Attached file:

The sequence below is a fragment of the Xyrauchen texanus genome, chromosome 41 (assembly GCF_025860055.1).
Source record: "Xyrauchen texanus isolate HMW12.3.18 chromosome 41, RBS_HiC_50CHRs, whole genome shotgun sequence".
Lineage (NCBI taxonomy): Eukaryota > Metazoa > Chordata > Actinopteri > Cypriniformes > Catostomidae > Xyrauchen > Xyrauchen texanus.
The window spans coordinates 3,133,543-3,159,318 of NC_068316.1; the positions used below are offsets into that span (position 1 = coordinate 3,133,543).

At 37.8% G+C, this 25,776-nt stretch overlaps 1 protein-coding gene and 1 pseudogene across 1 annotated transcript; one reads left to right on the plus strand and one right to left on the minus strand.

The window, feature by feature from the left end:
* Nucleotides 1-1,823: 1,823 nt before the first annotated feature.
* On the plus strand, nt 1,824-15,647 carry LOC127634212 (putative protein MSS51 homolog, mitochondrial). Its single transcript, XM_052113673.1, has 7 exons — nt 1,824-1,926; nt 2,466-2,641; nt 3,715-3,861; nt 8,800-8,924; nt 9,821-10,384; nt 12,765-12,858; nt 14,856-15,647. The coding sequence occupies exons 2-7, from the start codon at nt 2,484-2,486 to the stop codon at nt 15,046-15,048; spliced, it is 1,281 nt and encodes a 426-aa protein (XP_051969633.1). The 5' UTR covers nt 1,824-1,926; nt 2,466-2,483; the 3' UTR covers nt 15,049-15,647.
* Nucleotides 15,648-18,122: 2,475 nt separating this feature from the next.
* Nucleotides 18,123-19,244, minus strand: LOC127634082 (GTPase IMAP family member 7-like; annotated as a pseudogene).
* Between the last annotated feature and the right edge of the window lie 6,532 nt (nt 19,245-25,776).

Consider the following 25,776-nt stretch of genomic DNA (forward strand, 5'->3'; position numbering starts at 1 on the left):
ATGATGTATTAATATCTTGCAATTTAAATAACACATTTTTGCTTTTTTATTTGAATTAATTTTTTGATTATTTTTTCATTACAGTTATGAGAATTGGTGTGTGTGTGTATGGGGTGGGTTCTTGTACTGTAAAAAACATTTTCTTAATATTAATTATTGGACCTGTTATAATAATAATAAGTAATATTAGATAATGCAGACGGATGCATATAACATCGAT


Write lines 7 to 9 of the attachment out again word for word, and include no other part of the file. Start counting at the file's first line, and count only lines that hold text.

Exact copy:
* Nucleotides 1-1,823: 1,823 nt before the first annotated feature.
* On the plus strand, nt 1,824-15,647 carry LOC127634212 (putative protein MSS51 homolog, mitochondrial). Its single transcript, XM_052113673.1, has 7 exons — nt 1,824-1,926; nt 2,466-2,641; nt 3,715-3,861; nt 8,800-8,924; nt 9,821-10,384; nt 12,765-12,858; nt 14,856-15,647. The coding sequence occupies exons 2-7, from the start codon at nt 2,484-2,486 to the stop codon at nt 15,046-15,048; spliced, it is 1,281 nt and encodes a 426-aa protein (XP_051969633.1). The 5' UTR covers nt 1,824-1,926; nt 2,466-2,483; the 3' UTR covers nt 15,049-15,647.
* Nucleotides 15,648-18,122: 2,475 nt separating this feature from the next.